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“It’s Either Navalny or Putin”

Alexei Navalny's Orthodox Jewish chief of staff on the scenarios for Putin's end

While Russian opposition figure Alexei Navalny is locked away deeper in the country’s brutal prison system, his Orthodox second-in-command Leonid Volkov says that Putin’s regime, which has been humiliated by the Ukraine war, is vulnerable to the truth like never before

Russian opposition leader Alexei Navalny’s return to Moscow last year after narrowly surviving a regime-backed poisoning attempt could only have one ending.

The founder of the “Russia of the Future” party, an anti-corruption campaigner who is Vladimir Putin’s highest-profile adversary, was arrested and swiftly sentenced to a long spell in a maximum-security jail on bogus tax evasion charges.

Not many know that Navalny’s chief of staff and number two, Leonid Volkov — a successful high-tech entrepreneur — is an Orthodox Jew who now lives with his young family in Vilnius, Lithuania.

When Navalny flew back into the lion’s den, it was after saying goodbye to Volkov in Germany.

Shortly after, Volkov and I had a lengthy phone interview in which he discussed what had motivated his boss to fly back into Russia, what had prompted his own Jewish journey, and the realistic scenarios for ending the reign of the then-secure Putin.

“It won’t be short or easy,” he said, “but one scenario is that Putin’s elite becomes so unhappy with his leadership that they call for transition and for dialogue between the Kremlin and the opposition, such as happened at the end of Franco’s dictatorship in Spain in the 1970s.”

Fifteen months after that conversation, a lot has changed. Mired in a war of Putin’s choosing that has highlighted the rotten state of his armed forces, the Kremlin has chosen to crack down on basic freedoms, such as press freedom, in a way unprecedented since Soviet times.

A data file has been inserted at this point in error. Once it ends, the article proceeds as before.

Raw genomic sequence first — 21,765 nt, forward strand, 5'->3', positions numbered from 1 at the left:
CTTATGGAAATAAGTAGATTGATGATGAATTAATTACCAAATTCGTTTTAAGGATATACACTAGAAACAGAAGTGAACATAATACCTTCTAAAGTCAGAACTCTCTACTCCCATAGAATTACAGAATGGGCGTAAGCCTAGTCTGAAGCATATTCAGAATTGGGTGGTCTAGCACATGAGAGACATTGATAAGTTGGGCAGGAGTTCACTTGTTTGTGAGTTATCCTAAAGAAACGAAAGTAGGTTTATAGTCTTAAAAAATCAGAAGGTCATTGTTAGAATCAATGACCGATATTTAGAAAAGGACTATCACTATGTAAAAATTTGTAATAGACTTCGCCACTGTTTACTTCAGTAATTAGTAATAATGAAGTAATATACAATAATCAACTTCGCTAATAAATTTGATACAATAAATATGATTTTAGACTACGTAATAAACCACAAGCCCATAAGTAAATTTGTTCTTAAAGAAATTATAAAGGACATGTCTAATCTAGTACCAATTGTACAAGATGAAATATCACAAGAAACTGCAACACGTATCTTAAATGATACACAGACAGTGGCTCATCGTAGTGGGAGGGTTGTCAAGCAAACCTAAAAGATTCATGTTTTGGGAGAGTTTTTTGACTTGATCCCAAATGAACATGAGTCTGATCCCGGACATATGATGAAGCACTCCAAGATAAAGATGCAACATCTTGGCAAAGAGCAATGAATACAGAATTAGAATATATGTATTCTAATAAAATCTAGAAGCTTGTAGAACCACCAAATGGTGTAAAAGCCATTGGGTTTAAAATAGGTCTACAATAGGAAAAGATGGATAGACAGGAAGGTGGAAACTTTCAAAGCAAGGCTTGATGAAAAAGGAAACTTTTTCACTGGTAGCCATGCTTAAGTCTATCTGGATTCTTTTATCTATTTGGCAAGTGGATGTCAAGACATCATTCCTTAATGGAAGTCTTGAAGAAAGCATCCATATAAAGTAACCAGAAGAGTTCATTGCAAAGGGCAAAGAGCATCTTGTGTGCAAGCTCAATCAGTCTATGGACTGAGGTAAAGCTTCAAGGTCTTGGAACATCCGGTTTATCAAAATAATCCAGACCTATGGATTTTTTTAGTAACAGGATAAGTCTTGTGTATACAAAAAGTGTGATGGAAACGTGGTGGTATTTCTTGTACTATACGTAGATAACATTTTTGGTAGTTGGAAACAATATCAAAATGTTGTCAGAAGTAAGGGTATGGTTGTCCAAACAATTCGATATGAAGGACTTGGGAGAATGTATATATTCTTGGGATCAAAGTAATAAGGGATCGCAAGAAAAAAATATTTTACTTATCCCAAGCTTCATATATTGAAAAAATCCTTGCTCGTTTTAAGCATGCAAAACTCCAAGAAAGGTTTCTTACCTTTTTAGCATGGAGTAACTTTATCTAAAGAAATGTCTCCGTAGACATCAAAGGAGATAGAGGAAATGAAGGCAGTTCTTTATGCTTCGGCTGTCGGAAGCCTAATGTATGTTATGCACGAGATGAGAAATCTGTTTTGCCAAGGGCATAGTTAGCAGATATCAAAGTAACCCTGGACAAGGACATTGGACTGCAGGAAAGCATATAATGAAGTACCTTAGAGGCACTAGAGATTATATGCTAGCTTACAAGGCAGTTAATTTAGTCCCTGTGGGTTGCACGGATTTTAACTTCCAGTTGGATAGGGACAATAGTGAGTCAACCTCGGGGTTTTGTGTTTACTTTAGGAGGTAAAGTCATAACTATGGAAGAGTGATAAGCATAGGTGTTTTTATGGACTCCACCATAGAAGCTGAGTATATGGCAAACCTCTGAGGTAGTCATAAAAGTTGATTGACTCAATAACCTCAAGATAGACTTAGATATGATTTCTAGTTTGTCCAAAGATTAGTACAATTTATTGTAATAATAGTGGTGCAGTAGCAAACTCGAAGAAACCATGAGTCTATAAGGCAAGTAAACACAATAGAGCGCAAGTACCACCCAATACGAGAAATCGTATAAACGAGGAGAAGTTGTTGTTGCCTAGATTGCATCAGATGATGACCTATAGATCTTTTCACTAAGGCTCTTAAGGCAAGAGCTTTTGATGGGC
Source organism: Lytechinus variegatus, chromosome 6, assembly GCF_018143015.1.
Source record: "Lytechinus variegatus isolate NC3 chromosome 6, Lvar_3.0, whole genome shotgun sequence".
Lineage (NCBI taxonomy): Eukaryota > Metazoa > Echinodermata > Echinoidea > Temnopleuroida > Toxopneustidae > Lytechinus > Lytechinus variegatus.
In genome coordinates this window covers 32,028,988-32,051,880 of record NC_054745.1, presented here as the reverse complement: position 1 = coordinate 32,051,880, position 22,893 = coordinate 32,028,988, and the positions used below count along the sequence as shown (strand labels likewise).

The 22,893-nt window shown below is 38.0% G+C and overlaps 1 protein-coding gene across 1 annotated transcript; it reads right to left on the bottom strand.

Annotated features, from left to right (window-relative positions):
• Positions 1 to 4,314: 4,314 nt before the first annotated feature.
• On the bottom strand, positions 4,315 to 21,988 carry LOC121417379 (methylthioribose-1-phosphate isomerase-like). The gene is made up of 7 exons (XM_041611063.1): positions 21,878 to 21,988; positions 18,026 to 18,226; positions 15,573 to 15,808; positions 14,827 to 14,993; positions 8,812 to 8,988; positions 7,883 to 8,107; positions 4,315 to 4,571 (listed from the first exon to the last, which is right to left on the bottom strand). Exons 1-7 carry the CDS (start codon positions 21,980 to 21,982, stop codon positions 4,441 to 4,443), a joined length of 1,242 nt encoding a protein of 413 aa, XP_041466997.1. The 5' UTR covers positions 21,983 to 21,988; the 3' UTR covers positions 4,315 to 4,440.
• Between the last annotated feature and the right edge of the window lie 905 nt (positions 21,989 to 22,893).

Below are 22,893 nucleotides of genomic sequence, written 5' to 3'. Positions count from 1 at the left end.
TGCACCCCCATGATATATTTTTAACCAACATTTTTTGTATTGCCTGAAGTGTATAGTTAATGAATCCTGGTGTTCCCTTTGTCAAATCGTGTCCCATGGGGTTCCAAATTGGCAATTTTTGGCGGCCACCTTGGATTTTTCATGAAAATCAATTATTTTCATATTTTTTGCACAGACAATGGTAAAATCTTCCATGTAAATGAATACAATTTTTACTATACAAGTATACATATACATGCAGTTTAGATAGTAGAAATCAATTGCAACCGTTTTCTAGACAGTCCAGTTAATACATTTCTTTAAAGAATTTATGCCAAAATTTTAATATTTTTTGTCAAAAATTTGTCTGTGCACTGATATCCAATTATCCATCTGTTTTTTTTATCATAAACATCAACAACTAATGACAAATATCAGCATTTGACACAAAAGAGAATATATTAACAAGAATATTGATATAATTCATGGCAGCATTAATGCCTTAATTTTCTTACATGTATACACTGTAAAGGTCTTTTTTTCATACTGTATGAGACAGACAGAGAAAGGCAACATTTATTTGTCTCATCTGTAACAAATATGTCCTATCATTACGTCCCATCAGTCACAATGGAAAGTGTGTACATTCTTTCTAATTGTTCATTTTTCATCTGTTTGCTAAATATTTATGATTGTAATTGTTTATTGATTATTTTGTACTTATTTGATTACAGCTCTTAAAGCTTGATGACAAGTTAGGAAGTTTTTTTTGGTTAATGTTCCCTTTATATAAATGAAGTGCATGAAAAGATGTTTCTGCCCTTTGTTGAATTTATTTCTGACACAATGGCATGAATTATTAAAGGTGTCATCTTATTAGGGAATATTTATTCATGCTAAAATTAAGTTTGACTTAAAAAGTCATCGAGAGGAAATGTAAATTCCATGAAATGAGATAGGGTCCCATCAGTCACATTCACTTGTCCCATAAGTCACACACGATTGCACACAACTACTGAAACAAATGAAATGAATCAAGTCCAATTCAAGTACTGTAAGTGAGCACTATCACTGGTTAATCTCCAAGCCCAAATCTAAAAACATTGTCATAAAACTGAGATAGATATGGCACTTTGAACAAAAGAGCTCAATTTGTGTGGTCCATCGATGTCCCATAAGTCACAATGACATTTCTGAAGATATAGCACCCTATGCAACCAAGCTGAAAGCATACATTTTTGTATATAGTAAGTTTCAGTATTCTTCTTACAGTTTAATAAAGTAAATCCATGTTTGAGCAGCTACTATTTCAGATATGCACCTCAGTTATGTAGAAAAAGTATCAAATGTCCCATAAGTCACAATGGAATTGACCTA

In that void, Navalny’s outfit — headed by Leonid Volkov — has turned into the only reliable source of truth about the war’s progress for millions of Russians.

Mirroring the atmosphere in the country as a whole, the walls have closed even further around Alexei Navalny. Two weeks ago, he suddenly made news after his lawyer visited his prison and was told that the dissident was no longer there. It turned out that he’d been transferred to another penal colony, notorious for claims of torture.

But even as Navalny disappears deeper into the Russian prison system, says Volkov, the regime that’s targeted him is now faced by an existential threat.

“The Kremlin is very fearful of Putin’s plunging approval ratings, and they miscalculated in thinking that this war would restore his popularity. We don’t know what spark will set the Russian people alight, but it could be that, like the Arab Spring, a single event will prove the last straw.”

PRISONER OF CONSCIENCE A gaunt Alexei Navalny awaits the latest machinations of Putinist justice (Photo: APimages)